Patti Smith can do no wrong. The legendary punk rocker’s artistries and experimentations have propelled her to a cultural icon over the past three decades, and at 66, the firebrand poetess proves her staying power with Banga, her first album of original material in over eight years. Intriguing, inventive, and ripe with ethereal reflections and tributes, Smith is as capable as ever of seizing listeners with seductive, intelligent and rebellious songs that hold the message.

What We Saw from
the Cheap Seats

Regina Spektor’s sixth-coming album, What We Saw from the Cheap Seats, proves to further stamp that the quirky, piano-playing musician has a continuous wealth of clever coos and croons, bittersweet narratives and enigmatic, pop-ish loveliness in her musical treasure-trove. With a mix of re-mastered and new material, Spektor’s latest effort is a testament that her non-conventional niche is one that never fails to surprise with its balanced, whimsical curlicues.

Magic Hour

The Scissor Sisters have mastered the act of producing colorful, disco-tinged pop-rock, and their forthcoming release, Magic Hour, is certainly no different. The transgressive rockers won’t disappoint devoted fans with their glamourized mix of 80s-inspired power ballads and futuristic synth-pop rhythms, but the album does emanate a certain taste-test air of untried samplings that will please those looking for a bit more variation. All in all, it’s exactly what you expect and crave: a joyful, rollicking track list.

Lex Hives

The Hives have never been subtle, and Lex Hives, to no one’s surprise, is nothing short of nuclear. In what is a thundering display of jubilant garage-rock, the charismatic Swedish quintet have yet again unleashed another specimen of flawlessly-arranged, invigorating rock-and-roll-popcraft with their latest self-produced effort. Full of the same reckless guitar rifts, frenetic baselines and viscid, The Hives’ staple momentum is still there, but they’ve managed to add a few extra dollops of grit to the polished frenzy.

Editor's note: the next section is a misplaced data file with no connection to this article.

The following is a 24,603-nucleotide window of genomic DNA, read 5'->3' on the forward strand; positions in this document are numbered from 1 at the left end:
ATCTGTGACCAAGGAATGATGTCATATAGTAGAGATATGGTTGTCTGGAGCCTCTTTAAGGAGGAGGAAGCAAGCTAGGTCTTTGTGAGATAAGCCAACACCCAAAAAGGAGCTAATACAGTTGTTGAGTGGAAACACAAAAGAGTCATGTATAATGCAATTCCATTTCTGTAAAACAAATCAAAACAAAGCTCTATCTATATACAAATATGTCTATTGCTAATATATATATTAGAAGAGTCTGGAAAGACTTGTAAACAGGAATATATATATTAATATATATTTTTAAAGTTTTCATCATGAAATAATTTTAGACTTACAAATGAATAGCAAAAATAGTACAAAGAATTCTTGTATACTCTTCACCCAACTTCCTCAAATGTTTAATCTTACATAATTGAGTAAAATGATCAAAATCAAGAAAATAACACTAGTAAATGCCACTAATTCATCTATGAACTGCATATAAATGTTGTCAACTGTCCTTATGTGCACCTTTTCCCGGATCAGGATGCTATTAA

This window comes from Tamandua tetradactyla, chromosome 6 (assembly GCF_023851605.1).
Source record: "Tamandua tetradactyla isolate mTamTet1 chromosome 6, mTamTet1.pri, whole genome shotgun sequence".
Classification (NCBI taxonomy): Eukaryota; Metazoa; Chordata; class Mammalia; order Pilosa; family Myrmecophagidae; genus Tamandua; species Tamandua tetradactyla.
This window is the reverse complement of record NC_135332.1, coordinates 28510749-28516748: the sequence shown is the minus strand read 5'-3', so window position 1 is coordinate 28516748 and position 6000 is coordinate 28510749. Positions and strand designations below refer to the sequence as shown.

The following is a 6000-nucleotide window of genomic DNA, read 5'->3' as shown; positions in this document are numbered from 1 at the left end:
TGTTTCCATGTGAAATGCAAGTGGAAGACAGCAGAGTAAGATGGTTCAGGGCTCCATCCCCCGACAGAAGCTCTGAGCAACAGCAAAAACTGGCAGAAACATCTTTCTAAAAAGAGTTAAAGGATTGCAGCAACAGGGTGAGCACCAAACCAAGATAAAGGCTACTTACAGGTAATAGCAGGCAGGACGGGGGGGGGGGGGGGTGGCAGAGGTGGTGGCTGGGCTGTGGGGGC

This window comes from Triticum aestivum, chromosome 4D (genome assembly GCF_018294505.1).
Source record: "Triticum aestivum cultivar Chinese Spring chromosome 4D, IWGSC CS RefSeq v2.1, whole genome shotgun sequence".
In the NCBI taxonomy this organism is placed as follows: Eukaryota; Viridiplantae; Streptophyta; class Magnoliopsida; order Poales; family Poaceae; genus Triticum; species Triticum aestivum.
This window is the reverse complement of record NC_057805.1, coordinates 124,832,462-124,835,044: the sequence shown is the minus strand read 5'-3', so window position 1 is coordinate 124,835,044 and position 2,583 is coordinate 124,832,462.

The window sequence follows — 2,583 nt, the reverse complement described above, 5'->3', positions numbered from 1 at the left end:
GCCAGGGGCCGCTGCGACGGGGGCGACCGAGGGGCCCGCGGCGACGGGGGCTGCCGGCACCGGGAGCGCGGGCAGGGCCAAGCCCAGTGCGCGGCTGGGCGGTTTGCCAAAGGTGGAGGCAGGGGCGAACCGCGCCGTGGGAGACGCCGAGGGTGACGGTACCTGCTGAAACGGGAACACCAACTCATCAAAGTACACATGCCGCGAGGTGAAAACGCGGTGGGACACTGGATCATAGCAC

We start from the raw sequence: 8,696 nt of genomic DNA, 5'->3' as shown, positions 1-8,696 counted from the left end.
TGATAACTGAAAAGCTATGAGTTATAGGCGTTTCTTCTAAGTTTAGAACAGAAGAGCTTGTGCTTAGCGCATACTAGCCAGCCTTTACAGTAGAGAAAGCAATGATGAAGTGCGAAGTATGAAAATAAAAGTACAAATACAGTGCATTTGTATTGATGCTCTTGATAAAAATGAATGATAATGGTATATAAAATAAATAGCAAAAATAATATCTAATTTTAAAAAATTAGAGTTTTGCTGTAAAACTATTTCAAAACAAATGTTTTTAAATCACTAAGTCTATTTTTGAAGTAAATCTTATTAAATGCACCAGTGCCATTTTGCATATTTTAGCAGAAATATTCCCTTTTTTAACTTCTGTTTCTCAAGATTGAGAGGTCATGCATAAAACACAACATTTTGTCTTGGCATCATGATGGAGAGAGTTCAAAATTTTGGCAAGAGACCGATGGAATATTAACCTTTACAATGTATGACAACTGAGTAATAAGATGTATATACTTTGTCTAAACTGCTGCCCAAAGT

This big hair, big dreams, big names (Tom Cruise, Moves cover girl Malin Akerman, Catherine Zeta-Jones, Alec Baldwin, and Mary J. Blige) musical follows a waitress/aspiring actress and busboy/wannabe rock star in 1987 Los Angeles, as they fall in love and navigate the rock music era of 80’s. Like the Broadway musical of the same name, it’s heavy with hair-metal, mullets, drugs, and guitar solos, and with the soundtrack being made up of Def Leppard, Journey, Bon Jovi, Whitesnake, and Poison hits, it’s the definition of a fun, good-time, summer movie.


Based on the novel by Seth Grahame-Smith, Abraham Lincoln, Vampire Hunter depicts just what the title suggests: Abraham Lincoln, the president who lead our nation through the civil war, as a vampire hunter. When Lincoln discovers a legion of hungry vampires are a threat to the future of his grand country, he goes off on a bloody mission to eliminate the undead. The theater could seem a little blood-thristy this summer with both Twilight and Dark Shadows due to be released, but this fantasy-thriller does manage to stand out amongst the other vampire flicks, by title alone. But not to worry, its bite definitely measures up against its bark.


It’s no secret that Hollywood becomes a little obsessed with men in tights when summertime rolls around, but The Dark Knight Rises follows in 2008’s The Dark Knight’s footsteps by proving to be more than a brainless and blundering summer popcorn movie. It’s darker, grittier than the typical superhero flim. Picking up after the events of The Dark Knight, we find Batman (played again by Christian Bale) as a fallen hero in the eyes of the public after taking the rap for Harvey Dent’s crimes, but still compelled to intervene when the fate of Gotham is once again threatened.


A collaboration of Bruce Willis, Edward Norton, Bill Murray, Tilda Swinton, and Wes Anderson is like the golden calf to movie buffs. In Anderson’s newest film, Moonrise Kingdom, a pair of young New England lovers flee their homes and turn their bizarre 1960s town upside-down as the concerned citizens partake in a rather ridiculous wild goose chase to find the missing teens. With so many huge names attached to the project, Moonrise Kingdom has some big expectations to meet, but by the looks of it will have no trouble rising to the occasion.


One would think cranking another movie out of the Spider-Man franchise, which has been active since the year 2002 with three movies starring Tobey Maguire and Kirsten Dunst, all of the same standard summer blockbuster fizz and sparkle, would be just that. However, with a complete reboot and Andrew Garfield starring as the title character, now just a teenager trying to figure out his identity, The Amazing Spider-Man proves the comics still have a bright future on the big screen. This time around, the film focuses on Peter Parker’s journey to becoming the hero who, after three movies, we already know he will become and his quest to solving the mystery of his parents’ disappearance.